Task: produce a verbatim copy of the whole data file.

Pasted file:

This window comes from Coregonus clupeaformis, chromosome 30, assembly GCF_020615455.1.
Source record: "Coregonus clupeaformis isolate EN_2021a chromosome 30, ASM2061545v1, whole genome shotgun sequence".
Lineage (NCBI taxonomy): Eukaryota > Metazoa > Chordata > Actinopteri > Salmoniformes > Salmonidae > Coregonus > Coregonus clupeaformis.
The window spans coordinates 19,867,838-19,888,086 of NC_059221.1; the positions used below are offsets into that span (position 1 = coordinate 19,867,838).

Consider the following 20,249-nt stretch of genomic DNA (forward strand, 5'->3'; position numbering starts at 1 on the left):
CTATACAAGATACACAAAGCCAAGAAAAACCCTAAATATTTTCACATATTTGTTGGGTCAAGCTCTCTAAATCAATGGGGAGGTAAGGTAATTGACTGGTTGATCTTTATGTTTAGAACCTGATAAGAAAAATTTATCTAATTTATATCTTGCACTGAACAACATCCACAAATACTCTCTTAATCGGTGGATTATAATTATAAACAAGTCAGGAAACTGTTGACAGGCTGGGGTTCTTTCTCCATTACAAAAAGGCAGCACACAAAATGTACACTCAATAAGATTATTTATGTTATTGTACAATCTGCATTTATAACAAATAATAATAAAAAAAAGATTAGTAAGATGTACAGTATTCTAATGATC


This window comes from Coregonus clupeaformis, chromosome 30, assembly GCF_020615455.1.
Source record: "Coregonus clupeaformis isolate EN_2021a chromosome 30, ASM2061545v1, whole genome shotgun sequence".
Lineage (NCBI taxonomy): Eukaryota > Metazoa > Chordata > Actinopteri > Salmoniformes > Salmonidae > Coregonus > Coregonus clupeaformis.
The window spans coordinates 19,867,838-19,888,086 of NC_059221.1; the positions used below are offsets into that span (position 1 = coordinate 19,867,838).

Consider the following 20,249-nt stretch of genomic DNA (forward strand, 5'->3'; position numbering starts at 1 on the left):
CTATACAAGATACACAAAGCCAAGAAAAACCCTAAATATTTTCACATATTTGTTGGGTCAAGCTCTCTAAATCAATGGGGAGGTAAGGTAATTGACTGGTTGATCTTTATGTTTAGAACCTGATAAGAAAAATTTATCTAATTTATATCTTGCACTGAACAACATCCACAAATACTCTCTTAATCGGTGGATTATAATTATAAACAAGTCAGGAAACTGTTGACAGGCTGGGGTTCTTTCTCCATTACAAAAAGGCAGCACACAAAATGTACACTCAATAAGATTATTTATGTTATTGTACAATCTGCATTTATAACAAATAATAATAAAAAAAAGATTAGTAAGATGTACAGTATTCTAATGATC